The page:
Friday, August 29, 2014
Sunday, August 24, 2014
Raise your hand if you've ever wished you could be paid more for a job.
And keep that hand raised if you've actually asked for more.
And only put that hand down if you've walked away from the negotiating table with less than you wanted.
Still have your hand up? Good. You know how to work a negotiation.
Everyone else should listen up...
I used to be consistently paid less than minimum wage. When you're just starting out, you kind of have to take what you can get and while I was grateful for every opportunity I got, eventually you reach a point where you know you're worth more. The hard part is figuring out how to get it. But once I did, I never worked a job where I felt like I was being totally screwed ever again. Here's a few tricks I learned over the years...
• First off, know what you're worth. If it's your first job on a set, ever, you're probably not going to get much. That's not to say you shouldn't try, but it's important to know and be aware of your limitations. A producer probably won't offer you union scale if you don't even know how to properly wrap a stinger yet. In fact, they'll probably think you're delusional and move on to the next name on their list without a backward glance. Once you figured out a fair price for whoring yourself out...
• Ask for a higher rate. Sometimes, it really is that simple. Most of the time, if your employer is willing to play with the numbers, you'll end up going back and forth until you reach something you both can agree on. Therefore, feel free to always ask for a little more than what you want. Each negotiating side generally has two numbers in their head. The one they want to pay/get and the one they're willing to pay/get. Know what your numbers are before you start that part of the discussion. There's no faster way to lose a negotiation than to answer with a blank face and an "Uh..." when they ask you what you want.
Every once in a while, you'll get lucky and they'll accept your "want" number right off the bat, simply because they have no idea what the going rates are and just spitballed out an initial offer. So if you don't like the rate they're offering, simply start by asking for a better one.
• That said, and this is the tricky part, don't be the first to throw out a number. Just say you normally work for more and ask if they can up the rate. If they ask you what your normal rate is, respond by telling them that every show is different and ask them a shit load of questions. What are they shooting? Is it a commercial? Feature? Music video? How long is the job? What are the locations? Is there a lot of night work? Is it a period piece? How many days a week will we be working? How big is the crew? What size is the budget? All these questions will help you form a better idea of what you'll be getting yourself into the next time you answer a call for work that simply says "grip wanted" and help you figure out a fair price for yourself. Then ask them what number they have in mind for you. That gives you an idea of what they're going for and a ballpark figure to work with. Then you can go in with a decent counter offer. Again, if you go too high right off the bat, they'll think you're delusional and walk away. It's better for them to start the number game.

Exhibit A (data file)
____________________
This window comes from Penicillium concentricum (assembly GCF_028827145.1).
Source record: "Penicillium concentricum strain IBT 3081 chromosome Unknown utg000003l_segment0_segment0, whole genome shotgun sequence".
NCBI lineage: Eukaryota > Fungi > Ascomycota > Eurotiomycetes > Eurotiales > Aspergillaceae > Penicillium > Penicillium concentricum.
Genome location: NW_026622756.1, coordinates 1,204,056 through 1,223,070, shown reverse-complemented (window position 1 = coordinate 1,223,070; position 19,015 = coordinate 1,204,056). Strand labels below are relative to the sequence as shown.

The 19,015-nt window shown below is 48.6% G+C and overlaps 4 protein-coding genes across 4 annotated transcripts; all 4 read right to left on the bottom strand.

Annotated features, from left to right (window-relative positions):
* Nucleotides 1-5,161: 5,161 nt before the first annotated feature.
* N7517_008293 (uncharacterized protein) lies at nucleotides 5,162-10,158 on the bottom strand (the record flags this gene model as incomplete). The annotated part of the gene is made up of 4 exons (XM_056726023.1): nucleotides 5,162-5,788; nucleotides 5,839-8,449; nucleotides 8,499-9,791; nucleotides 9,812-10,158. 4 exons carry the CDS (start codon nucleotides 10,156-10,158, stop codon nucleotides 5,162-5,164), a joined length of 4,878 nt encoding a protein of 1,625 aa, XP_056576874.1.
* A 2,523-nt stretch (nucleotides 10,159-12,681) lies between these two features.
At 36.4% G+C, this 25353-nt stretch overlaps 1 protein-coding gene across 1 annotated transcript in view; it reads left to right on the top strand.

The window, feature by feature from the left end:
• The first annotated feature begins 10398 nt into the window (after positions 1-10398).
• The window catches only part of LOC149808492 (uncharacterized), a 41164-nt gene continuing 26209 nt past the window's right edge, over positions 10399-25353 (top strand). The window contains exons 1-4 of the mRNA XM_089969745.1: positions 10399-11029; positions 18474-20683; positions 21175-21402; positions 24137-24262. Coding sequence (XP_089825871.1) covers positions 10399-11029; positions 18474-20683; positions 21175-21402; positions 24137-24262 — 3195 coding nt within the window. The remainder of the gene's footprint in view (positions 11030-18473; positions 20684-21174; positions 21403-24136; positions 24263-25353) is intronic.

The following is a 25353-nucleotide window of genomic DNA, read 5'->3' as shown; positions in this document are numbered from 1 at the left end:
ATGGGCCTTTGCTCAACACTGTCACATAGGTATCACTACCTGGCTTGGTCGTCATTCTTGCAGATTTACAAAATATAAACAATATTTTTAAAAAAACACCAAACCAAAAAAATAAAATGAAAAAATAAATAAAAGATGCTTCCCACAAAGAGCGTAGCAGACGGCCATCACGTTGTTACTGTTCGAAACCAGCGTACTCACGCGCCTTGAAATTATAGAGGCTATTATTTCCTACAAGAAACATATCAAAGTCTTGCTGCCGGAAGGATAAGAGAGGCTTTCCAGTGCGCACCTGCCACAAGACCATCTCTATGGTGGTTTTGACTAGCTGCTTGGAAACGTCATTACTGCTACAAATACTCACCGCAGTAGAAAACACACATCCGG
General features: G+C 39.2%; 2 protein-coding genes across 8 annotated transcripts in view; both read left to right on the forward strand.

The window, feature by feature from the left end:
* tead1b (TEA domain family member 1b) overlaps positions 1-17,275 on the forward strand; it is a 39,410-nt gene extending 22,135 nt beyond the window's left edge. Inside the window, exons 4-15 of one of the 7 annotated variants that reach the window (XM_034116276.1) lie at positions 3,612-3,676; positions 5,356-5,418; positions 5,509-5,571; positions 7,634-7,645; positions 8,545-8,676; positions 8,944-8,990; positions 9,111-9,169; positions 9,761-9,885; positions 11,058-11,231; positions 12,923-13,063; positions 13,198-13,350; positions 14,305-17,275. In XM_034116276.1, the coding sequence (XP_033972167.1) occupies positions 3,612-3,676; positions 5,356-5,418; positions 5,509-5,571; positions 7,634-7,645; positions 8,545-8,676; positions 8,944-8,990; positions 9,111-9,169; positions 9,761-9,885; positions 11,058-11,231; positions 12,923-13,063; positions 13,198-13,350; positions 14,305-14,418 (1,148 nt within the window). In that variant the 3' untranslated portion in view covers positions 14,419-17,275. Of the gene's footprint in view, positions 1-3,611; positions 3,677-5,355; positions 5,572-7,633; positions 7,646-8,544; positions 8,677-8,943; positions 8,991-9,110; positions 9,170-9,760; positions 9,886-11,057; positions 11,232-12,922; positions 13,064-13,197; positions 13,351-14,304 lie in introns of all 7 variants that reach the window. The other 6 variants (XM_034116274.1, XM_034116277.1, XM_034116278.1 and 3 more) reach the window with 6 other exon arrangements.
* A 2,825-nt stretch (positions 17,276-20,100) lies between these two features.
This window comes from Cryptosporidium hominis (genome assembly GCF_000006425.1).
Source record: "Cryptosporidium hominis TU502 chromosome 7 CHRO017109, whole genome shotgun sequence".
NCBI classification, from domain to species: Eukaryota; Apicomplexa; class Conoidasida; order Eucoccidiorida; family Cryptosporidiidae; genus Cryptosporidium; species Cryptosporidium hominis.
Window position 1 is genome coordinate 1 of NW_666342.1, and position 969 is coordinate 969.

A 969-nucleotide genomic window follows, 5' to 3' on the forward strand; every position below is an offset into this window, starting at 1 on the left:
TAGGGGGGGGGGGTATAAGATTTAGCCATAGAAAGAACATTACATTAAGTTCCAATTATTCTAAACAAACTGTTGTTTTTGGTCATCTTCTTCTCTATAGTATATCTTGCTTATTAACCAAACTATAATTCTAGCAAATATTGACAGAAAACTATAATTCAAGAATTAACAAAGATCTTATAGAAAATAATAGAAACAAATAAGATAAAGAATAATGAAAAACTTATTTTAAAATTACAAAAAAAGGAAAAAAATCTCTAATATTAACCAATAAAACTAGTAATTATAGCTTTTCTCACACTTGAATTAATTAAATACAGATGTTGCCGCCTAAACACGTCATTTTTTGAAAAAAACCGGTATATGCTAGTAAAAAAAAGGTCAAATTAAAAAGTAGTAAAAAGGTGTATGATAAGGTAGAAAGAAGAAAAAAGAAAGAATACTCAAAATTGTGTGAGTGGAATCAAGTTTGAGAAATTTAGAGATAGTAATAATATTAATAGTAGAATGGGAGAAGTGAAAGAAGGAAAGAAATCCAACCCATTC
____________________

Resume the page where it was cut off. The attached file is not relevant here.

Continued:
• Sometimes, it's about the right numbers. They can't go any higher with your rate? Well, what can they go higher on? Sometimes, they can't move on certain numbers because of some accounting thing, but they may be able to play around in other columns. Can they pay you a kit rental? Can they rent your gear (and by "rent," I don't mean "borrow")? Can they up your overtime rate? Can they add an extra hour of pay each day? Can they give you an extra prep/wrap day? Can you be on an hourly rate instead of a flat one?
More often than not, it's about finding where else they can add more money rather than inflating your base rate.
• What else do you want? The previous tips still leave you wanting more? Think about what else other than money will make you take the job and the information you gleaned from all those questions you asked about earlier can come into play here. Again, it's all about hitting the right accounting columns. Can they pay for your travel and mileage? Can they up the expendables budget (and round out your own personal kit in the process)? Can you add extra guys to help ease the work load? Can they guarantee you 12 hour turnaround each night? Can they make sure Crafty provides you with all the Red Bull you can drink?